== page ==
The main contributors stifling S.Africa's growth - World Bank - CNBC Africa

The main contributors stifling S.Africa's growth - World Bank

Southern Africa

by Trust Matsilele 0

Labour unrest is slowing S.Africa's growth prospects.

Labour unrest and incessant power shortages are the main contributors to South Africa’s slow growth prospects; this is according to the World Bank’s biannual Africa Pulse report.

“On-going power and infrastructure bottlenecks compounded by difficult labour relations weighed heavily on growth, although a drought in agriculture also contributed to the fall in output in the second quarter,” said the World Bank in a statement.

“South Africa has seen deceleration in growth due to the slump in commodity prices which has been sharp with other economic drivers also down such as consumption and rise in electricity costs,” World Bank’s lead economist Catriona Mary Purfield added.

The report also said, recovery in South Africa faced challenges of weak commodity prices, high rates of unemployment, on-going power and infrastructure constrains and policy uncertainty.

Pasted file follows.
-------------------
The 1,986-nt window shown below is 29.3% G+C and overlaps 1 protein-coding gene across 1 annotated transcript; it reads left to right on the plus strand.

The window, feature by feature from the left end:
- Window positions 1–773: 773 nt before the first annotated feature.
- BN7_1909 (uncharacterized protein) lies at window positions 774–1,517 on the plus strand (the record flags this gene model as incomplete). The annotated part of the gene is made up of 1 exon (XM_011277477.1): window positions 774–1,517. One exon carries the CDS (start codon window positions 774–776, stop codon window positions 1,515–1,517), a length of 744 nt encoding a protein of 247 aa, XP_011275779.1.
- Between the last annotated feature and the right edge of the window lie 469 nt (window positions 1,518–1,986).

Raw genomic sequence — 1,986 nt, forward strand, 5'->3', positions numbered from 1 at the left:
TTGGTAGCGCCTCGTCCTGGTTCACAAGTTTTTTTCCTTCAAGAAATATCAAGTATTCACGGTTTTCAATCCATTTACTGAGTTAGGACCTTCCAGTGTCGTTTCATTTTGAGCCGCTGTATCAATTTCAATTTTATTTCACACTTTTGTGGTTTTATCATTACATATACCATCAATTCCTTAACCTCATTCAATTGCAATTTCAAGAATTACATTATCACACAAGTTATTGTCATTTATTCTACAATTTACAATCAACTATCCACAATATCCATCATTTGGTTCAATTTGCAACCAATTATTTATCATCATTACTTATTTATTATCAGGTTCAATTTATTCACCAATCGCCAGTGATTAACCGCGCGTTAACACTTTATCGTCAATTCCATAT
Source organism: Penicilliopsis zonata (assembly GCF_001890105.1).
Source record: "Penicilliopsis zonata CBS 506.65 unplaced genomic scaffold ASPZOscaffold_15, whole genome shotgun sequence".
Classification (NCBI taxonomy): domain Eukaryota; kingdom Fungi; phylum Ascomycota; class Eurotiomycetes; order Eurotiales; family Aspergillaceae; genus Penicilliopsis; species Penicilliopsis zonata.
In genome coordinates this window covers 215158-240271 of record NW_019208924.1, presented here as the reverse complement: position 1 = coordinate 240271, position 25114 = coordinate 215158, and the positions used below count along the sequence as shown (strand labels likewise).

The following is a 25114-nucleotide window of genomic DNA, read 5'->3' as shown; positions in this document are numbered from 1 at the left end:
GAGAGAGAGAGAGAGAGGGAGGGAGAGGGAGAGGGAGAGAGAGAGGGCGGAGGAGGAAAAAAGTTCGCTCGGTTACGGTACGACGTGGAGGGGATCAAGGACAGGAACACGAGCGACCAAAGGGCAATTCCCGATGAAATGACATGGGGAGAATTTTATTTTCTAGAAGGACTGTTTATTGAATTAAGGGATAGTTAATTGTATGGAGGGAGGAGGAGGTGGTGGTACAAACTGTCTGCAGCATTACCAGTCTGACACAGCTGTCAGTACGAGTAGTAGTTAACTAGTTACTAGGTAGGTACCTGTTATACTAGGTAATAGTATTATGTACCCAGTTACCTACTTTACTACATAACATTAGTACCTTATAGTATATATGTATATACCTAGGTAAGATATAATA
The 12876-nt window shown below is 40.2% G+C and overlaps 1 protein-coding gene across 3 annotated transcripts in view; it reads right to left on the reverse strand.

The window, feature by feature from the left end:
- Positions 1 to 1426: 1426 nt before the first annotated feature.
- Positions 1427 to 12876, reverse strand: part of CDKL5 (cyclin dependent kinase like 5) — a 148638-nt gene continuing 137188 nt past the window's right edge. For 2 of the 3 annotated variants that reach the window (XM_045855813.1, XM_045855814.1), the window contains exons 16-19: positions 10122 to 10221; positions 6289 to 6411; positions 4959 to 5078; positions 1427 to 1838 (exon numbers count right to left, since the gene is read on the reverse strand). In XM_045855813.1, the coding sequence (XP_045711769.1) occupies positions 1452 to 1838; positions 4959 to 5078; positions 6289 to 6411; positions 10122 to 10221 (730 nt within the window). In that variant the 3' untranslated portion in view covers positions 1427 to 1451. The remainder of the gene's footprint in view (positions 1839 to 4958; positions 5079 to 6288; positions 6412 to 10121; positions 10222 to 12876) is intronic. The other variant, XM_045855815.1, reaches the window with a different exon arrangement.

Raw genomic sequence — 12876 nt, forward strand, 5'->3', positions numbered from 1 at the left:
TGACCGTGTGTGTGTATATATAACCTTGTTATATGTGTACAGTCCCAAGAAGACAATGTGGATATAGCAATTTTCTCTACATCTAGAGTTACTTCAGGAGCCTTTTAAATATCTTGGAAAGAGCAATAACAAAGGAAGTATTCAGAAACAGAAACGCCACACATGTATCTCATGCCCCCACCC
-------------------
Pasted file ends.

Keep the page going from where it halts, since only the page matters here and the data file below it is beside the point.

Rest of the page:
The international financial institution said South Africa's real GDP growth is forecasted to remain hamstrung at 2 per cent and expected to slowly strengthen to 2.4 per cent in 2017.

Other African economies, also, heavily dependent on commodities have seen a drop in their growth outlook. However, the Bank says the drop in commodity prices present opportunities for diversification.


“The end of the commodity super cycle poses an opportunity for African countries to reinvigorate their reform efforts and thereby transform their economies and diversity sources of growth,” said Makhtar Diop, World Bank Vice President for Africa.



According to the Bank, growth in the sub-Saharan Africa region was projected to reach its lowest ebb since 2009.

“Growth will slow in 2015 to 3.7 per cent from 4.6 per cent in 2014, reaching the lowest growth rate since 2009,” the World Bank added.


The Bank however allayed fears saying; overall growth in the region was projected to average 4.4 per cent in 2016, strengthening to 4.8 per cent in 2017.